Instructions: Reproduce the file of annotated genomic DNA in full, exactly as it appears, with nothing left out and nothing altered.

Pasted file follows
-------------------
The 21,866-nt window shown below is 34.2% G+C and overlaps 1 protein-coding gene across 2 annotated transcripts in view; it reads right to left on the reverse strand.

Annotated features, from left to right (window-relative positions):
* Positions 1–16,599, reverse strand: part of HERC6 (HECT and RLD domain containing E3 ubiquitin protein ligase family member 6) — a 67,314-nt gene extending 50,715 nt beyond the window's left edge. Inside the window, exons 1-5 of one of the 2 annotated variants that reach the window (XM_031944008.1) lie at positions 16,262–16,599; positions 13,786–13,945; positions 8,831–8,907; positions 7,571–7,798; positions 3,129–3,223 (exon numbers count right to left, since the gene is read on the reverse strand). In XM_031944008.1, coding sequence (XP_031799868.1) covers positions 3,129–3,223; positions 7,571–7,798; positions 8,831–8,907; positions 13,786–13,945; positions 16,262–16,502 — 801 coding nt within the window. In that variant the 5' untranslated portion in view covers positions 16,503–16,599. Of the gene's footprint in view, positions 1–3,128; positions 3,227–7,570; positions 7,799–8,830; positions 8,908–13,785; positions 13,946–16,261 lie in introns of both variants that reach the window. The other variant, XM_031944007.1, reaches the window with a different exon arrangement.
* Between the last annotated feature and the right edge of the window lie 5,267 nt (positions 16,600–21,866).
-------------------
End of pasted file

The 21,866-nt window shown below is 34.2% G+C and overlaps 1 protein-coding gene across 2 annotated transcripts in view; it reads right to left on the reverse strand.

Annotated features, from left to right (window-relative positions):
* Positions 1–16,599, reverse strand: part of HERC6 (HECT and RLD domain containing E3 ubiquitin protein ligase family member 6) — a 67,314-nt gene extending 50,715 nt beyond the window's left edge. Inside the window, exons 1-5 of one of the 2 annotated variants that reach the window (XM_031944008.1) lie at positions 16,262–16,599; positions 13,786–13,945; positions 8,831–8,907; positions 7,571–7,798; positions 3,129–3,223 (exon numbers count right to left, since the gene is read on the reverse strand). In XM_031944008.1, coding sequence (XP_031799868.1) covers positions 3,129–3,223; positions 7,571–7,798; positions 8,831–8,907; positions 13,786–13,945; positions 16,262–16,502 — 801 coding nt within the window. In that variant the 5' untranslated portion in view covers positions 16,503–16,599. Of the gene's footprint in view, positions 1–3,128; positions 3,227–7,570; positions 7,799–8,830; positions 8,908–13,785; positions 13,946–16,261 lie in introns of both variants that reach the window. The other variant, XM_031944007.1, reaches the window with a different exon arrangement.
* Between the last annotated feature and the right edge of the window lie 5,267 nt (positions 16,600–21,866).